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Abuse, theft of prescription drugs on the rise, ND attorney general says

FNS Photo by Mike Nowatzki North Dakota Attorney General Wayne Stenehjem stands in his office beside bags full of unused and expired prescription drugs that were collected in about four hours Friday at the Capitol in Bismarck as part of the state’s Take Back program.

BISMARCK – Prescription drug abuse and theft are on the rise in North Dakota as children and thieves increasingly hunt for unused medications in medicine cabinets and bathroom drawers, with some burglars going so far as to target homes of the recently deceased, Attorney General Wayne Stenehjem said.

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Stenehjem outlined the problem Friday to drive home the importance of the state’s prescription drug Take Back program, which has collected and destroyed 6,620 pounds – more than 3.3 tons – of unused or expired medications since it began in December 2009.

“This program has been enormously popular here,” he said at the Capitol.

Stenehjem announced four new drug collection sites --  including one at the Cass County Sheriff’s Office in Fargo -- in advance of National Prescription Drug Take-Back Day today.

Prescription drugs are the third-most-abused drug among North Dakota high school students after alcohol and marijuana, Stenehjem said.

Eleven percent of students who answered the 2013 Youth Risk Behavior Survey reported taking over-the-counter drugs to get high one or more times, while 18 percent admitted taking Oxycontin, hydrocodone, Xanax or other prescriptions drugs without a doctor’s prescription, he said.

Seventy percent of students say they get the drugs from family or friends, he said.

“Very often these medications are simply put in the back of the drawer in the bathroom or the medicine cabinet, and there they sit for years forgotten,” he said. “And you don’t even necessarily know that somebody might have come along and diverted them.”

Realtors planning open houses have been advised to secure medications in the home beforehand, Stenehjem said, “because there are instances where we know that people have gone pretending they’re looking for a house and actually are going to root through the medicine cabinets.”

Funeral directors have received similar advice because oftentimes people who die following a lengthy illness have a lot of medications, Stenehjem said.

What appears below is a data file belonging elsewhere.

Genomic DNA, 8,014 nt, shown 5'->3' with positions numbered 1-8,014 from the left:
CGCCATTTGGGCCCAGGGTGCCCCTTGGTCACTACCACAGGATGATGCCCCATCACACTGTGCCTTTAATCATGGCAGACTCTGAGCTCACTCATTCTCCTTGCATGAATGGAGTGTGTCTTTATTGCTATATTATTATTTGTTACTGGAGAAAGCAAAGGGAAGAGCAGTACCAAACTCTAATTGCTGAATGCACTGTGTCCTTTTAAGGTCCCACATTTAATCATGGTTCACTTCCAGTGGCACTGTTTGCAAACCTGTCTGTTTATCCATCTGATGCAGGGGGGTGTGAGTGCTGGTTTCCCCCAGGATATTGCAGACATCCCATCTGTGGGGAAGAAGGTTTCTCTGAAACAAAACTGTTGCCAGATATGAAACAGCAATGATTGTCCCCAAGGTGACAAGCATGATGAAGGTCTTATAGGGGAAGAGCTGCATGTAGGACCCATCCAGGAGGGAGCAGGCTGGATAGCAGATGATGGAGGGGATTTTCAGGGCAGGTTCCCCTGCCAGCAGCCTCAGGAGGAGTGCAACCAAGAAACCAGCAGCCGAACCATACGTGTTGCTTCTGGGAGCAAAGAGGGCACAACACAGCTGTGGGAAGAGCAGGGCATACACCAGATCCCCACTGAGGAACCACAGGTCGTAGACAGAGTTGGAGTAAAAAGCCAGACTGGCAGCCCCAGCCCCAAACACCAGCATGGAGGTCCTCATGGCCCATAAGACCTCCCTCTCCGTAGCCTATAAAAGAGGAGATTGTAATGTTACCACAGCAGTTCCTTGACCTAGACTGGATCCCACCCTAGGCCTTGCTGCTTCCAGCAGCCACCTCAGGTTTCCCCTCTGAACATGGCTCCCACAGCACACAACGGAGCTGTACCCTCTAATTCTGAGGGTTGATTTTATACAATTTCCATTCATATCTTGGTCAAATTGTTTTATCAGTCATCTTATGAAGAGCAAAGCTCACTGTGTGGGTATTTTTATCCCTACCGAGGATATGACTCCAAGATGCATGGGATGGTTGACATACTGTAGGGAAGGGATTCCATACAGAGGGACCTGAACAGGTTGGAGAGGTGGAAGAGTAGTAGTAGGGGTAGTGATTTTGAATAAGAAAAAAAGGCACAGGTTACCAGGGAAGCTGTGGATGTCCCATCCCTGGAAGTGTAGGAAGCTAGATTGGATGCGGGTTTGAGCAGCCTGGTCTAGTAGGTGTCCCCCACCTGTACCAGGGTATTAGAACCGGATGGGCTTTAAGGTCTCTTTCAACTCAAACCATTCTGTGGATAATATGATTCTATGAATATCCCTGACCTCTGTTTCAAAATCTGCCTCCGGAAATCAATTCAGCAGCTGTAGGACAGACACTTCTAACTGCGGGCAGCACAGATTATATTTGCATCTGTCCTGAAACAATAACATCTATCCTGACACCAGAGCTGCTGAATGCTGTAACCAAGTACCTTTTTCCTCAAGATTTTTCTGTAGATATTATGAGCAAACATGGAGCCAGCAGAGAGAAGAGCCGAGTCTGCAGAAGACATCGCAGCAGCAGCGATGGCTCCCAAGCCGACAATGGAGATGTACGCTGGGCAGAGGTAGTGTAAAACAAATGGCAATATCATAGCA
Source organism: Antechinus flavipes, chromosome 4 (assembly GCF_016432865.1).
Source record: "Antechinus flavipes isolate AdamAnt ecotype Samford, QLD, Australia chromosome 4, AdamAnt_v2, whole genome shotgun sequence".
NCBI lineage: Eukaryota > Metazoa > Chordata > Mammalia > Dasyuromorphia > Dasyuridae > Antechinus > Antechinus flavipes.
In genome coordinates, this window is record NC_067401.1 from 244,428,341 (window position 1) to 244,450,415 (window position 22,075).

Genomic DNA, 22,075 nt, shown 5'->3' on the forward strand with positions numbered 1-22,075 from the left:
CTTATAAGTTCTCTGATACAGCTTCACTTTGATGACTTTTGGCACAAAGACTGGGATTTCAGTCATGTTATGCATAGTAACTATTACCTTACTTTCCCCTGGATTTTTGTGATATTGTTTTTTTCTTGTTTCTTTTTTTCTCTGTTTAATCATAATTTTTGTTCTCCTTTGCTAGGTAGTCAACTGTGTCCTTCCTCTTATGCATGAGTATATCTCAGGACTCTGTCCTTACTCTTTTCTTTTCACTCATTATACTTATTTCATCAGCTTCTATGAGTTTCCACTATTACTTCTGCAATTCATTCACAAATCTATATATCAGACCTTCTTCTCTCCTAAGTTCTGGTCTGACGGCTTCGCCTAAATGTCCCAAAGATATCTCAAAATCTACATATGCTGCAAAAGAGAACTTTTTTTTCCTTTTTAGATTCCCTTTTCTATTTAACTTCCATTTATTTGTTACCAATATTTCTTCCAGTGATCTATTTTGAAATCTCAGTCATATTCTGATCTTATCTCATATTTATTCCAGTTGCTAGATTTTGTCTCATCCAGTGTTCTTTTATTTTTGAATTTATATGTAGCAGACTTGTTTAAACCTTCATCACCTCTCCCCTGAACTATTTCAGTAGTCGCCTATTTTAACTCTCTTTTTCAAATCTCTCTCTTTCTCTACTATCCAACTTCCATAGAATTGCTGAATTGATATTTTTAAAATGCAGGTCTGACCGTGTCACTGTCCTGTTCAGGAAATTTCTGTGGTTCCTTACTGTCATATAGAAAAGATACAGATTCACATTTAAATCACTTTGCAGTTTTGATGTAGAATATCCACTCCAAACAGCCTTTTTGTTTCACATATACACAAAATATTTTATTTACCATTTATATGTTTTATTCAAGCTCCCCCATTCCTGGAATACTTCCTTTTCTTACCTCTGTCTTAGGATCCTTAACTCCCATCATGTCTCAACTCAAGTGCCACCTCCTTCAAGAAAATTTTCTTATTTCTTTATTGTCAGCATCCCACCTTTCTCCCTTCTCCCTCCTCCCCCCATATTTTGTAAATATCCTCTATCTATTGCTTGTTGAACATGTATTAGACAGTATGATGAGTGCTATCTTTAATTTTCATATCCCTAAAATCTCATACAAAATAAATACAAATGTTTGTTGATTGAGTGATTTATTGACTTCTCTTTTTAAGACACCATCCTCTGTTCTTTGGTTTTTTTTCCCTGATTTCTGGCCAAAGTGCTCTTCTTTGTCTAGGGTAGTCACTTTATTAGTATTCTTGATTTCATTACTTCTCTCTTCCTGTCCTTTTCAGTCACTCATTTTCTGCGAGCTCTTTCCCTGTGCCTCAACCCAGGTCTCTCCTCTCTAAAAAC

“And we don’t want those homes targeted,” he said. “We’ve alerted them to make sure that the family knows right away one of the things on the checklist is to consider taking those medications and dropping them off at the receptacle.”

The 24/7 drop-off program allows people to dump their unused or expired pills or bottled liquid medicine into a blue receptacle at a law enforcement center. Stenehjem said they can dump the pills out of the bottle or peel the label off if they are worried about their identity being known.

“Because we don’t care who they come from and what they are. We just want to provide a safe, effective way to get rid of them,” he said.

Mark Sayler, chief agent with the state Bureau of Criminal Investigation, said one woman even brought her dog medications.

BCI agents collect sleeves of the discarded medications from local law enforcement agencies and haul them to Fargo to be incinerated by North Dakota State University’s pharmacy college. Last month, they burned 1,000 pounds of drugs collected over just five months, Stenehjem said.

The four new drop-off sites bring the program’s total to 34 locations in 30 counties, reaching more than 90 percent of the state’s population, he said. In addition to the Cass County site, the McLean County Sheriff’s Office has two of the new sites – one in Garrison and one in Washburn – and the Emmons County Sheriff’s Office in Linton has the other new site.

Mike Nowatzki

Mike Nowatzki reports for Forum News Service. He can be reached at (701) 255-5607.